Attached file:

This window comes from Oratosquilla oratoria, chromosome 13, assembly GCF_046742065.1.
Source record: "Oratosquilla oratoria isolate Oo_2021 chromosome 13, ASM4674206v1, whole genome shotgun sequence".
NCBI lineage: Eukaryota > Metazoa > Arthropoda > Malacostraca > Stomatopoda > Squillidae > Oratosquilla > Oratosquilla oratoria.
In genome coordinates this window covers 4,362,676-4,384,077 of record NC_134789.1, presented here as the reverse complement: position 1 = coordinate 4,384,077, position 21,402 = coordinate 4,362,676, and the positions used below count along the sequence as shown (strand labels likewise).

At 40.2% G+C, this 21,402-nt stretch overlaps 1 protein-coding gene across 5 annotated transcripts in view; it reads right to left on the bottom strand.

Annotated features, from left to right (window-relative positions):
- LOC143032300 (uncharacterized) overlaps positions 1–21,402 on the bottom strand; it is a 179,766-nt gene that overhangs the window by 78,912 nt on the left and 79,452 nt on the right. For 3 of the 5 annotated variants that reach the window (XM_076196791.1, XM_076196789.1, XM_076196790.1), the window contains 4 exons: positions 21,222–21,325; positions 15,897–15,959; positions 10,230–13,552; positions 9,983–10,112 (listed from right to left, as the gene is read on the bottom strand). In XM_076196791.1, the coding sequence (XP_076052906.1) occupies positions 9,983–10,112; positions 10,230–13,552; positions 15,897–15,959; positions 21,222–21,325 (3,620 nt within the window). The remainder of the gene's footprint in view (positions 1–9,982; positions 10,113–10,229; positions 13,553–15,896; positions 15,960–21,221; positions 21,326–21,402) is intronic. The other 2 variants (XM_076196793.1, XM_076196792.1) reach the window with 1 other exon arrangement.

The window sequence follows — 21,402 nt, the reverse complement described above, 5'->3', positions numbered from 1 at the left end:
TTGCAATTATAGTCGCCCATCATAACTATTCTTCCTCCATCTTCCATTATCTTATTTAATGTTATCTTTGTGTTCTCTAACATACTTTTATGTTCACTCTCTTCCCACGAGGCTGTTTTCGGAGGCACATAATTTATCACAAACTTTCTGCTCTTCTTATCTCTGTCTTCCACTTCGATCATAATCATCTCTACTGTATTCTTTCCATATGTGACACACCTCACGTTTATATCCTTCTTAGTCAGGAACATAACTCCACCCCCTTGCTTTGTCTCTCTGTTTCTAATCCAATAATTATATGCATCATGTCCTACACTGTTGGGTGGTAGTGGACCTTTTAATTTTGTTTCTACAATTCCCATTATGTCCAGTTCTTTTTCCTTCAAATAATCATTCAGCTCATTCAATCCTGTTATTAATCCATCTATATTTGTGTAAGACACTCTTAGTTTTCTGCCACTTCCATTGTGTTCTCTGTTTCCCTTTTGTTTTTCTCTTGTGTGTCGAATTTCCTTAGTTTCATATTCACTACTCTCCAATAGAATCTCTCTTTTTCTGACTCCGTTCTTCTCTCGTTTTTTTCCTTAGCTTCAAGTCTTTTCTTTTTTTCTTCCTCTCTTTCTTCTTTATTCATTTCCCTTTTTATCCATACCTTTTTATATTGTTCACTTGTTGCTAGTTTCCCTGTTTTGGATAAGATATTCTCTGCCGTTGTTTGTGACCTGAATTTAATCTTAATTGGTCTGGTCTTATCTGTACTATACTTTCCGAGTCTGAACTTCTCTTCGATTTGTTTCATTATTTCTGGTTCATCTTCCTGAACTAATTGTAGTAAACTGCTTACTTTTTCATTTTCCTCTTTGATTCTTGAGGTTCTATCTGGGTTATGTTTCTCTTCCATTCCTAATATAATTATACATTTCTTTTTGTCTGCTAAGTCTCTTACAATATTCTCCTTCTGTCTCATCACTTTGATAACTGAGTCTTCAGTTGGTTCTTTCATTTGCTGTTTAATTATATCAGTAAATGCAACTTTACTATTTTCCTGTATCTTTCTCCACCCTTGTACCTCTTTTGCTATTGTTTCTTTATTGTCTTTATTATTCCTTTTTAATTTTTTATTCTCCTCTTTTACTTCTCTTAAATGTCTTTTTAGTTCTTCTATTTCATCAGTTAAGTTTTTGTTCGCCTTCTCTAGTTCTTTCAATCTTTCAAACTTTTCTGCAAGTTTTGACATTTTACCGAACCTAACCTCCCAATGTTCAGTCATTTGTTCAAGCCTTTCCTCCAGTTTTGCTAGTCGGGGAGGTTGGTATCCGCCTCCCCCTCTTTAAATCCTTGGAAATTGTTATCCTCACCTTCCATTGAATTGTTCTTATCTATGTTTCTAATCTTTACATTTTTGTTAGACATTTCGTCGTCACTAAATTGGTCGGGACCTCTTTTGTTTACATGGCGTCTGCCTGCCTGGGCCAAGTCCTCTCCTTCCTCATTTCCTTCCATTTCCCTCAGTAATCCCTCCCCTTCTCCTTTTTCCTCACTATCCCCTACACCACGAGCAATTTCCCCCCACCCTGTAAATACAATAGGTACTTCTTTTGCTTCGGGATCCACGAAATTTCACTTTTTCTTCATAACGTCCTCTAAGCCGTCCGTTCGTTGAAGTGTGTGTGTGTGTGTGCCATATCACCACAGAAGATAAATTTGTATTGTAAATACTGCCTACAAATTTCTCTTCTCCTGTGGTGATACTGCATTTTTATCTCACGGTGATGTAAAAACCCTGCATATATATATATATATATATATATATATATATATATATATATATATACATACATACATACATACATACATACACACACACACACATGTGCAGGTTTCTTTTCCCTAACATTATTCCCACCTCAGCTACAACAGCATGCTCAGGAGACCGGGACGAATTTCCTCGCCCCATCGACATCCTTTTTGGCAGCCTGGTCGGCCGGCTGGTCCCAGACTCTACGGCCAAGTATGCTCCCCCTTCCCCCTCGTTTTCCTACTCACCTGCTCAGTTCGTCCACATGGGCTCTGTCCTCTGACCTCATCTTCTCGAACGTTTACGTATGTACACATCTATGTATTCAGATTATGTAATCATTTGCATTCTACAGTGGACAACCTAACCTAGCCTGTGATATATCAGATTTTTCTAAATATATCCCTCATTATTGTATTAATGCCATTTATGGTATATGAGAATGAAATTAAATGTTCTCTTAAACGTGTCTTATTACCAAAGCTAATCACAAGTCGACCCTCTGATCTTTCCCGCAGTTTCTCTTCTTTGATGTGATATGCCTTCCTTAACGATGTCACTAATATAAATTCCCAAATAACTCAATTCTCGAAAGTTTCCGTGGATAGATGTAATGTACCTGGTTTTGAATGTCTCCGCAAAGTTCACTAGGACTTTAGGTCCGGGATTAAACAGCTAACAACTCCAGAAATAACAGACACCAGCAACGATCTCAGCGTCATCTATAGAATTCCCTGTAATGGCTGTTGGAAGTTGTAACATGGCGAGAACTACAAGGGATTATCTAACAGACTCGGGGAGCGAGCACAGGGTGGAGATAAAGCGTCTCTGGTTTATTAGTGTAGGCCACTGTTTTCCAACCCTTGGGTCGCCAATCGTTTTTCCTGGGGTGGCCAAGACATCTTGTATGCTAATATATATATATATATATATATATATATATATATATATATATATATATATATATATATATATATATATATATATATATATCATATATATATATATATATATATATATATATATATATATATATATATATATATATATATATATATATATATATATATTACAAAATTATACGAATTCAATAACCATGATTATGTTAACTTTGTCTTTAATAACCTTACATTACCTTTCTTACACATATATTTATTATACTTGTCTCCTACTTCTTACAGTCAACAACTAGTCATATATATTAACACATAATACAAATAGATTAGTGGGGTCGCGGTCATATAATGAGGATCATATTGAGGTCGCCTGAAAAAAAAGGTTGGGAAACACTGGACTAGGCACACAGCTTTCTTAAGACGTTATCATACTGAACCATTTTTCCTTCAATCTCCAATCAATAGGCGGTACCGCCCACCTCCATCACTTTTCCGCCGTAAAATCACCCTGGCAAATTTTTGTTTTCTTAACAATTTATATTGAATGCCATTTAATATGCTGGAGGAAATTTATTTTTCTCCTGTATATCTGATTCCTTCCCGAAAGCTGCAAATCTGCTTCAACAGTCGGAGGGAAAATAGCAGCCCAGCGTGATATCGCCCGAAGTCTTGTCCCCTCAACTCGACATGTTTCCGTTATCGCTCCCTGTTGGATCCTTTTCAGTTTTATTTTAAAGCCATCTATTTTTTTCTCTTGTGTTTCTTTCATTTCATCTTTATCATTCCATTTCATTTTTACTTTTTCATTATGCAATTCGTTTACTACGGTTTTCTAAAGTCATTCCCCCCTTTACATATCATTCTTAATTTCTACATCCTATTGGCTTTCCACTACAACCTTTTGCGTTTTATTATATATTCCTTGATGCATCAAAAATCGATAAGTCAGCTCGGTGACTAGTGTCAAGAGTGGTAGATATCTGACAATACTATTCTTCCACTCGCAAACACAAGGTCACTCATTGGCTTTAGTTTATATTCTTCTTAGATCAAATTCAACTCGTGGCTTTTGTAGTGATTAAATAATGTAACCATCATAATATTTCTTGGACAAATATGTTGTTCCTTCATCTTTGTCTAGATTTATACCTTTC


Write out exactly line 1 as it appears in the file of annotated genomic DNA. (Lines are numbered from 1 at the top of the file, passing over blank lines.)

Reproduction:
This window comes from Oratosquilla oratoria, chromosome 13, assembly GCF_046742065.1.